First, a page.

She leaned against the doorframe in the burned-out building, listening to the distant sirens. It was amazing they even bothered with sirens anymore, down here, but there they were.

The red glow of her cigarette was the only light in the building. The street lights had been blown out long ago. That was fine. She didn’t need much light, and anyway, there was nothing down here worth looking at.

Everyone of any importance was dead, but there was no point in whining about it. Start whining and you turned out like one of the old guys. It was pathetic at first, and then it was just exhausting.

Anyway, she wasn’t going back there. Nobody there could mind their own business. Last time, they’d tried to stage a goddamn intervention for her–tried to get her to give up the relic, muttering something about appropriate grieving, which was pretty fucking rich coming from somebody who ran around the city dressed like a bat because his parents died thirty years ago. Appropriate grieving, my ass.

He wasn’t even a good bat. Bats had scrunchy noses and enormous ears. His proportions were all wrong. She’d showed him an endless parade, from flying foxes to bumblebee bats, and not one of them matched, and apparently “Stylized Bat-Like Figure Drawn By Someone Who’s Never Actually Seen A Bat-Man” wouldn’t fit on his business cards or something.

Anyway, point was that she wasn’t going to cede the moral high ground to a whiner who didn’t understand bats. She’d suggested once that he spend some of that money finding a cure for white-nose syndrome and instead he’d gone and blown a quarter million on a Bat-themed jet-ski. Jerk.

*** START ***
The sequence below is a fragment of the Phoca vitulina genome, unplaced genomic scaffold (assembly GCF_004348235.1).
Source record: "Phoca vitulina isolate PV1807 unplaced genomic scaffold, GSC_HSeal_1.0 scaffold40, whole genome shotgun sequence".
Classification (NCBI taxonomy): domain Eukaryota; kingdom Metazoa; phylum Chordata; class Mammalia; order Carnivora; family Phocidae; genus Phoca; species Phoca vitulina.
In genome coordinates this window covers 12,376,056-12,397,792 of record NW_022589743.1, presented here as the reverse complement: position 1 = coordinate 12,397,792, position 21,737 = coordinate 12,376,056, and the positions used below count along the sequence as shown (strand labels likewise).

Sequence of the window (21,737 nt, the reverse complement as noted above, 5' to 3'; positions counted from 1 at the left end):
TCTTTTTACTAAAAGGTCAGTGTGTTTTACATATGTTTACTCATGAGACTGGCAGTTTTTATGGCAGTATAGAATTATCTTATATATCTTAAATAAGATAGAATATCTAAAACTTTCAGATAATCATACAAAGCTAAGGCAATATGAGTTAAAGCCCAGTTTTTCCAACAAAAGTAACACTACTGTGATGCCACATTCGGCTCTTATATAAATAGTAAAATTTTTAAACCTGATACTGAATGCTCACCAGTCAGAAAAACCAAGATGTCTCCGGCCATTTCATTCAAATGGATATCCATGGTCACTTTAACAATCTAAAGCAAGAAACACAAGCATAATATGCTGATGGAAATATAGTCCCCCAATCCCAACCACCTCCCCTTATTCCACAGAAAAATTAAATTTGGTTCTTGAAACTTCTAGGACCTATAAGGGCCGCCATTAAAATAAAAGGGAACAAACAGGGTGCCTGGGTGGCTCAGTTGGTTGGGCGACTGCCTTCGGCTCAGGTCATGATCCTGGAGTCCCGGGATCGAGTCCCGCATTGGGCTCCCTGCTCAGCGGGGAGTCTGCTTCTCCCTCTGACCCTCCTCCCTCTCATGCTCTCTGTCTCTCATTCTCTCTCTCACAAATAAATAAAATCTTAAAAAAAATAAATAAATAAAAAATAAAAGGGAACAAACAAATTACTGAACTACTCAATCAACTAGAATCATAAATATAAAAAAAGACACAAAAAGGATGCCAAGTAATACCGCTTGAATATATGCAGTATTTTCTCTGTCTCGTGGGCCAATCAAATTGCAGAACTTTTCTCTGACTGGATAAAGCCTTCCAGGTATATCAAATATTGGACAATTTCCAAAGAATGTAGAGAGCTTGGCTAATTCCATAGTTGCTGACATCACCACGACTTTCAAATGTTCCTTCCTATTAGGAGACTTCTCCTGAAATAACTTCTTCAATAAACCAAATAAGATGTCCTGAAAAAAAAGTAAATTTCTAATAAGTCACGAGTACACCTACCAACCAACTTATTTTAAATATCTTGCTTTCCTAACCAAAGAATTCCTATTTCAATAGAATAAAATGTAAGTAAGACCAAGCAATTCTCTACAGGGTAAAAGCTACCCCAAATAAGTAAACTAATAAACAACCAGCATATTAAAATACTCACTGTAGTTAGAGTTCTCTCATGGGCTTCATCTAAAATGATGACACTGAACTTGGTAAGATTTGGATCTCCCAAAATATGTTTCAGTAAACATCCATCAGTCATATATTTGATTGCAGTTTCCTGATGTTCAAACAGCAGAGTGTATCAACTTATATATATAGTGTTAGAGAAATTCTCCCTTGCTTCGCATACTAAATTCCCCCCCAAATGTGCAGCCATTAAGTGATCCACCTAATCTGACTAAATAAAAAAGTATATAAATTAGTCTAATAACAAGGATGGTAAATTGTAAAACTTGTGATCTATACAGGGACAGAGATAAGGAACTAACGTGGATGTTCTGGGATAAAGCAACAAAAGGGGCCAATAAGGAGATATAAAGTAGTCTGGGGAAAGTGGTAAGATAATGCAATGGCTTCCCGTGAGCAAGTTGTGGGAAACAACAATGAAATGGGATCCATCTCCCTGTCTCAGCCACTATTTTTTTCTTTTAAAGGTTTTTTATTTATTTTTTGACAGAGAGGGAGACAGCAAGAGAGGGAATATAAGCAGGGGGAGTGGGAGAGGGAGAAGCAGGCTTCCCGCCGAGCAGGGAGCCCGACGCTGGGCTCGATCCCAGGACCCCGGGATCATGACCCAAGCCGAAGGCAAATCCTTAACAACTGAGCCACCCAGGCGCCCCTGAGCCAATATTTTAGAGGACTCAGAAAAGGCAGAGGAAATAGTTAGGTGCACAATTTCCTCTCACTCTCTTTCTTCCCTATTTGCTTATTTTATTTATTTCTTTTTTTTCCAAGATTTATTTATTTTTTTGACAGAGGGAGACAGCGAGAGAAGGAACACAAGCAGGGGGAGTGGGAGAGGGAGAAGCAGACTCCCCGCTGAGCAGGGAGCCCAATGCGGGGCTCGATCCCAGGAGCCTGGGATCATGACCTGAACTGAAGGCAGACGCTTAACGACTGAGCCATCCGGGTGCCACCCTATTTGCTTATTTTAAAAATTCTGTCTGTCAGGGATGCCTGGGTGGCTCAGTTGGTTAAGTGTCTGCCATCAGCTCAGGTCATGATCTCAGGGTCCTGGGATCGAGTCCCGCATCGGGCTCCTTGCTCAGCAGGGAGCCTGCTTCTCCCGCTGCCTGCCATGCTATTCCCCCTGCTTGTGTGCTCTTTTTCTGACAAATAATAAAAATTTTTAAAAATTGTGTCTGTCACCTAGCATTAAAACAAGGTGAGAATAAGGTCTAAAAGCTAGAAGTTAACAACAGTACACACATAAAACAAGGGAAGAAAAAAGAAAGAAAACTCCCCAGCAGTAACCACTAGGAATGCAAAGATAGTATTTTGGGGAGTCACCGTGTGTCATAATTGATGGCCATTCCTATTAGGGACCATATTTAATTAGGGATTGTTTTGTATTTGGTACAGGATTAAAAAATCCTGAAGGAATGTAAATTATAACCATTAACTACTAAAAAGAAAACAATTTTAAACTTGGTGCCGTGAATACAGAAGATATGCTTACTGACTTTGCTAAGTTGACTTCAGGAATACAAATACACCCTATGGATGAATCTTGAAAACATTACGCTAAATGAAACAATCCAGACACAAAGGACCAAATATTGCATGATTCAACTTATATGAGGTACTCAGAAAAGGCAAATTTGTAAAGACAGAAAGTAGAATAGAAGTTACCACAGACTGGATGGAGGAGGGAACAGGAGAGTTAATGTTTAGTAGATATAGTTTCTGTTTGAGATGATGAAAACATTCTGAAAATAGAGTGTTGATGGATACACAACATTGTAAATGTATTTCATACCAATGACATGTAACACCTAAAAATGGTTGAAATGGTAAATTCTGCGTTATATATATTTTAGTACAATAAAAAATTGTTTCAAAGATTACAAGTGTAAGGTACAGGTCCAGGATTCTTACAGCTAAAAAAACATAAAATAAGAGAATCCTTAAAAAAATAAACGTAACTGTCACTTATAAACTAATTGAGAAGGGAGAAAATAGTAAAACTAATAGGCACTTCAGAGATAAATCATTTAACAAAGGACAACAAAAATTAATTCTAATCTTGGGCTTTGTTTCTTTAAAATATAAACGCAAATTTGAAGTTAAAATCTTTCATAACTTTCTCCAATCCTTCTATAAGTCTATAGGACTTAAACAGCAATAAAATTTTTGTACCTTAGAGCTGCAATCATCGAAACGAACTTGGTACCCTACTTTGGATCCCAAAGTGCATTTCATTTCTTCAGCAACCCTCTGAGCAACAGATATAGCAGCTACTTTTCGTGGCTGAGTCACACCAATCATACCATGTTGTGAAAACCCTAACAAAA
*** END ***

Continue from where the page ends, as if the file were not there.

Fine, maybe she was spending a bit too much time shifted. It wasn’t a crime, was it? The green dude had showed her brainscans and tried to explain something about the problems with brains being shoved into tiny little spaces for long stretches of time. He was the most decent of the lot. His whole civilization was dead, but he didn’t bring it up in casual conversation. She’d tried to keep herself to bigger shifts after that, but it wasn’t easy. People noticed a rhinoceros on the street the way they didn’t notice a rat.

It was very pleasant being a rat. The world went to whiskers and tails and a symphony of smells. A mouse, now–being a mouse was bad. Her brain started to feel squeezed. There wasn’t enough there. She was always slow and stupid when she came out of mouse-shape.

Lately, though, her thoughts seemed to echo inside her skull whenever she was unshifted. She’d shrunk somehow, and there was too much space left.

Maybe it was the space he’d left behind.

Perhaps today she’d turn into a rat and stay that way. Would it be such a bad life?

She ground out the cigarette under her heel and opened the box. The relic inside was a shrunken as a monkey’s paw. It only granted one particular wish, and only to her, but that was all she needed.

She took out her dead brother’s severed hand and folded her fingers against it. “Wonder Twin powers, activate,” she whispered, and felt the power take her away.

…this is all John Scalzi’s fault. I accept no responsibility whatsoever. Address all complaints to him. Forever. Oh god, I was supposed to finish a book today, and instead I started writing Wonder Twins fan-fic.

  • reply C. S. P. Schofield ,

    Form of absurdity, shape of a cliche.

    Gods, but I despised the Superfriends. Bad animation, bad writing, bad voice acting.

    *shudder*

    Adam West did Batman better.

    • reply Mean Waffle ,

      Nice. I did not see that coming.

      So how is this Scalzi’s fault. I totally believe it is. He’s an instigator. I’m just curious.

      • reply Escher ,

        Oh, ouch.
        I always like when I don’t see the end coming even though it should’ve been obvious.

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